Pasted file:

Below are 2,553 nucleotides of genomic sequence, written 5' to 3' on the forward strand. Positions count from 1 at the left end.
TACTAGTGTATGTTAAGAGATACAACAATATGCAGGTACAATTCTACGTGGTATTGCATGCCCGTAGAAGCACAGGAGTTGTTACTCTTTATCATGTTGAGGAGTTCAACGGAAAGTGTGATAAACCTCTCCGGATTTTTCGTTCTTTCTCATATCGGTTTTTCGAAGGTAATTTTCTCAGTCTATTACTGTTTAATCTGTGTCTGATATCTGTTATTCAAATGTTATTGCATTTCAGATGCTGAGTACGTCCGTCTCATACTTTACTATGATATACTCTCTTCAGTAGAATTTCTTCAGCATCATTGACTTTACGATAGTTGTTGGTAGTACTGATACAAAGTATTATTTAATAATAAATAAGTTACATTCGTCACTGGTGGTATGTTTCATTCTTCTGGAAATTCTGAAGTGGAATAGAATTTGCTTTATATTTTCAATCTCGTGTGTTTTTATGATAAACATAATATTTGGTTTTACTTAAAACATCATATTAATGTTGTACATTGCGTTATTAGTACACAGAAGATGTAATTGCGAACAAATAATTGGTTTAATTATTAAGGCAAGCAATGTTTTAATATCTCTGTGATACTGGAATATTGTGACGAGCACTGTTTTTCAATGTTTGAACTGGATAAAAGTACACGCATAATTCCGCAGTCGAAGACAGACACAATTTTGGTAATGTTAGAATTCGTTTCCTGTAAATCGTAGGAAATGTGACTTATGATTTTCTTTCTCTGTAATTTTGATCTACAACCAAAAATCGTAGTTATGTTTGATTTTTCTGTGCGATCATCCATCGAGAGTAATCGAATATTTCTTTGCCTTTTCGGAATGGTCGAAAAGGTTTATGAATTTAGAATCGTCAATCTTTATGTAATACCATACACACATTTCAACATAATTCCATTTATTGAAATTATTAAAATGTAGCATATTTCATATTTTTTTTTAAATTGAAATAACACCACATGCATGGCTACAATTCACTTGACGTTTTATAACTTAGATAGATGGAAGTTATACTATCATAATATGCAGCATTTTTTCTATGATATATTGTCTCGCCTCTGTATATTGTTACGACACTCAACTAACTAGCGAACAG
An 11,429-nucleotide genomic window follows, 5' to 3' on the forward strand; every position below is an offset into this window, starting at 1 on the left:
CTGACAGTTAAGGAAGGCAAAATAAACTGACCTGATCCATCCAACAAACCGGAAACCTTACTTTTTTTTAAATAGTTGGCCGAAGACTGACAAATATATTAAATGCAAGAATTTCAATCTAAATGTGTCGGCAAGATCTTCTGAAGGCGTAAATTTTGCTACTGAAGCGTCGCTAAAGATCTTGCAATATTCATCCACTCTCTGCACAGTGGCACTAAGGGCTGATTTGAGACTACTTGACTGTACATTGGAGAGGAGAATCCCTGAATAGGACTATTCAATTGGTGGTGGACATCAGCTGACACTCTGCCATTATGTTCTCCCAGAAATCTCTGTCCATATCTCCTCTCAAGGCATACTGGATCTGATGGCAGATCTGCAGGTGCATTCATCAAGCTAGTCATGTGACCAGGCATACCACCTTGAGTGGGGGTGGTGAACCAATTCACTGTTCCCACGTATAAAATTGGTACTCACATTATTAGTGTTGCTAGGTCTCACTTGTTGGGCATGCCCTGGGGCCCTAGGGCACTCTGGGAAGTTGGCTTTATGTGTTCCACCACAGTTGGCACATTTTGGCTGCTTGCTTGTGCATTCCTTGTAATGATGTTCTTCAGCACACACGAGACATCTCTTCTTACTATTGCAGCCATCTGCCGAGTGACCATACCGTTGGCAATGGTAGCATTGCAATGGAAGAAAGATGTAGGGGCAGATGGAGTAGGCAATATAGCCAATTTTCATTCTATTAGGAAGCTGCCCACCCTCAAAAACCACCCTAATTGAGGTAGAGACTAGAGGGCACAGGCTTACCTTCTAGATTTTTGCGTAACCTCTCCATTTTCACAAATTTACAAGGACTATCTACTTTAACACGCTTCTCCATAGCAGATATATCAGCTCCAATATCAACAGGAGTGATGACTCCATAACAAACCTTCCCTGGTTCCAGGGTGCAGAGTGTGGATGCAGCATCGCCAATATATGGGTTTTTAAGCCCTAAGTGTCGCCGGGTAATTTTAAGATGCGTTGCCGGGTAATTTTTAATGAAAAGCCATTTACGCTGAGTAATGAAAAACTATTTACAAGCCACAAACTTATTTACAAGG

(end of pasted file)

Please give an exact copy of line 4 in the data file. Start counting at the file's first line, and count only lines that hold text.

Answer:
CTGACAGTTAAGGAAGGCAAAATAAACTGACCTGATCCATCCAACAAACCGGAAACCTTACTTTTTTTTAAATAGTTGGCCGAAGACTGACAAATATATTAAATGCAAGAATTTCAATCTAAATGTGTCGGCAAGATCTTCTGAAGGCGTAAATTTTGCTACTGAAGCGTCGCTAAAGATCTTGCAATATTCATCCACTCTCTGCACAGTGGCACTAAGGGCTGATTTGAGACTACTTGACTGTACATTGGAGAGGAGAATCCCTGAATAGGACTATTCAATTGGTGGTGGACATCAGCTGACACTCTGCCATTATGTTCTCCCAGAAATCTCTGTCCATATCTCCTCTCAAGGCATACTGGATCTGATGGCAGATCTGCAGGTGCATTCATCAAGCTAGTCATGTGACCAGGCATACCACCTTGAGTGGGGGTGGTGAACCAATTCACTGTTCCCACGTATAAAATTGGTACTCACATTATTAGTGTTGCTAGGTCTCACTTGTTGGGCATGCCCTGGGGCCCTAGGGCACTCTGGGAAGTTGGCTTTATGTGTTCCACCACAGTTGGCACATTTTGGCTGCTTGCTTGTGCATTCCTTGTAATGATGTTCTTCAGCACACACGAGACATCTCTTCTTACTATTGCAGCCATCTGCCGAGTGACCATACCGTTGGCAATGGTAGCATTGCAATGGAAGAAAGATGTAGGGGCAGATGGAGTAGGCAATATAGCCAATTTTCATTCTATTAGGAAGCTGCCCACCCTCAAAAACCACCCTAATTGAGGTAGAGACTAGAGGGCACAGGCTTACCTTCTAGATTTTTGCGTAACCTCTCCATTTTCACAAATTTACAAGGACTATCTACTTTAACACGCTTCTCCATAGCAGATATATCAGCTCCAATATCAACAGGAGTGATGACTCCATAACAAACCTTCCCTGGTTCCAGGGTGCAGAGTGTGGATGCAGCATCGCCAATATATGGGTTTTTAAGCCCTAAGTGTCGCCGGGTAATTTTAAGATGCGTTGCCGGGTAATTTTTAATGAAAAGCCATTTACGCTGAGTAATGAAAAACTATTTACAAGCCACAAACTTATTTACAAGG